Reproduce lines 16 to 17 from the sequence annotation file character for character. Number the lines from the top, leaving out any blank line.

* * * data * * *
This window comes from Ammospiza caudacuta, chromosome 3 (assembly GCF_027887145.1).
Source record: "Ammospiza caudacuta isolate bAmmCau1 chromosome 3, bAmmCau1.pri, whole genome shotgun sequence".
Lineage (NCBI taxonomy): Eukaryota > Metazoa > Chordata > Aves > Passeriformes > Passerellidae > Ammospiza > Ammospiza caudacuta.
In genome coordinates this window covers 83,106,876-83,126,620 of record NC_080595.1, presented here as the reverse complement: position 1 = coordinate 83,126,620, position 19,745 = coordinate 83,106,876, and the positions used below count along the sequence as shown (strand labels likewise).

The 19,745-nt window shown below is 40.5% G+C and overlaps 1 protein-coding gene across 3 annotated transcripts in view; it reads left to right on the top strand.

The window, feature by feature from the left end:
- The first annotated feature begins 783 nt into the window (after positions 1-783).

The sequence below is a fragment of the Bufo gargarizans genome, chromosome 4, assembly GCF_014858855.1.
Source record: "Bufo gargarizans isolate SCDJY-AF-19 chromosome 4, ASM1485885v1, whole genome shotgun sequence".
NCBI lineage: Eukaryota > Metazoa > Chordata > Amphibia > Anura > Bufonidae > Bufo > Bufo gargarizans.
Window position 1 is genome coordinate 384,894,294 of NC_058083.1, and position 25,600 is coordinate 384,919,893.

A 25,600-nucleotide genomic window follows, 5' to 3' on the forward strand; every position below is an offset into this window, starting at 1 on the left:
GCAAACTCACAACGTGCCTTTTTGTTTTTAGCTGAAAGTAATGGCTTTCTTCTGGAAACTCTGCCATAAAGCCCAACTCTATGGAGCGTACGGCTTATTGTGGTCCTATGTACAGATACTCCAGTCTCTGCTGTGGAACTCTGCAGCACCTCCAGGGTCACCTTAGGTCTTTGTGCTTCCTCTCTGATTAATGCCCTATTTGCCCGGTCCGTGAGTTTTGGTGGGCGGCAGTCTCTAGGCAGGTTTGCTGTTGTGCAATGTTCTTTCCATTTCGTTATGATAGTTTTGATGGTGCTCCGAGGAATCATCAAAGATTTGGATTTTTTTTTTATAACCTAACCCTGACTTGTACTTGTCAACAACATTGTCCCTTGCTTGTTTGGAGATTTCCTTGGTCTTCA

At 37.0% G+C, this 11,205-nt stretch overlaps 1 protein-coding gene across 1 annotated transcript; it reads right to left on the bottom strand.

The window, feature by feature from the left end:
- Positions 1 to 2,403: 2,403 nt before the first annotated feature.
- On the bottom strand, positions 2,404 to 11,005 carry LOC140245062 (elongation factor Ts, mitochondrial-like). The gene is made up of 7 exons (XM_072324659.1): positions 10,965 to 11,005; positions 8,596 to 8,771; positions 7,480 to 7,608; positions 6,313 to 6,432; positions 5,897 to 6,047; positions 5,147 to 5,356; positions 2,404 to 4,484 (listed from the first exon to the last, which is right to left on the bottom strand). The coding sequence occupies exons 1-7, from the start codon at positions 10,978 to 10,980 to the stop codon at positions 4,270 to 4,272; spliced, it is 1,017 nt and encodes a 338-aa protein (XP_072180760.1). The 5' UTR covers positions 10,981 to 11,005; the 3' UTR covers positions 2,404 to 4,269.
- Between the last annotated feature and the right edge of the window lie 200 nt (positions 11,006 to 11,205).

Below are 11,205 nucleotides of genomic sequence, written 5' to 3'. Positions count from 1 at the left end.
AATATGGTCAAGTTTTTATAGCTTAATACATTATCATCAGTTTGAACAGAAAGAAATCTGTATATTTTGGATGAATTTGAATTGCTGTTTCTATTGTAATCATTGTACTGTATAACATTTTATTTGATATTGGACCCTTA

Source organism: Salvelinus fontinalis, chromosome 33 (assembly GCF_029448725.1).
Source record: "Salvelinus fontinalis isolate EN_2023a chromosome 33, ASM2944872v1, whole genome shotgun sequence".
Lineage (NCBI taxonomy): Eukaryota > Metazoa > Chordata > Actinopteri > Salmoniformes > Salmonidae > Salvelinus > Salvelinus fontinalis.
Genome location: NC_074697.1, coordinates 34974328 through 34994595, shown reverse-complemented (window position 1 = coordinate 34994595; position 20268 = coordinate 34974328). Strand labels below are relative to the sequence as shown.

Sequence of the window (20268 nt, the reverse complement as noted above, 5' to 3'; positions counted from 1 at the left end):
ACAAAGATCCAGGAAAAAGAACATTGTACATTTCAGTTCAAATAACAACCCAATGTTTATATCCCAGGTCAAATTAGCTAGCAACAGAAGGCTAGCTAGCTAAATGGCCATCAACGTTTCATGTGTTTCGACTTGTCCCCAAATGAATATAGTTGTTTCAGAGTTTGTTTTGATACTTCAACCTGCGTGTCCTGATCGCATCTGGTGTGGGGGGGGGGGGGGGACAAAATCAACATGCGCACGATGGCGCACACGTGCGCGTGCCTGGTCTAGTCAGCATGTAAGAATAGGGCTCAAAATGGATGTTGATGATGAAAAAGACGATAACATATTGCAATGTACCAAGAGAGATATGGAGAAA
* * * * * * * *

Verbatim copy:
- Positions 1 to 2,403: 2,403 nt before the first annotated feature.
- On the bottom strand, positions 2,404 to 11,005 carry LOC140245062 (elongation factor Ts, mitochondrial-like). The gene is made up of 7 exons (XM_072324659.1): positions 10,965 to 11,005; positions 8,596 to 8,771; positions 7,480 to 7,608; positions 6,313 to 6,432; positions 5,897 to 6,047; positions 5,147 to 5,356; positions 2,404 to 4,484 (listed from the first exon to the last, which is right to left on the bottom strand). The coding sequence occupies exons 1-7, from the start codon at positions 10,978 to 10,980 to the stop codon at positions 4,270 to 4,272; spliced, it is 1,017 nt and encodes a 338-aa protein (XP_072180760.1). The 5' UTR covers positions 10,981 to 11,005; the 3' UTR covers positions 2,404 to 4,269.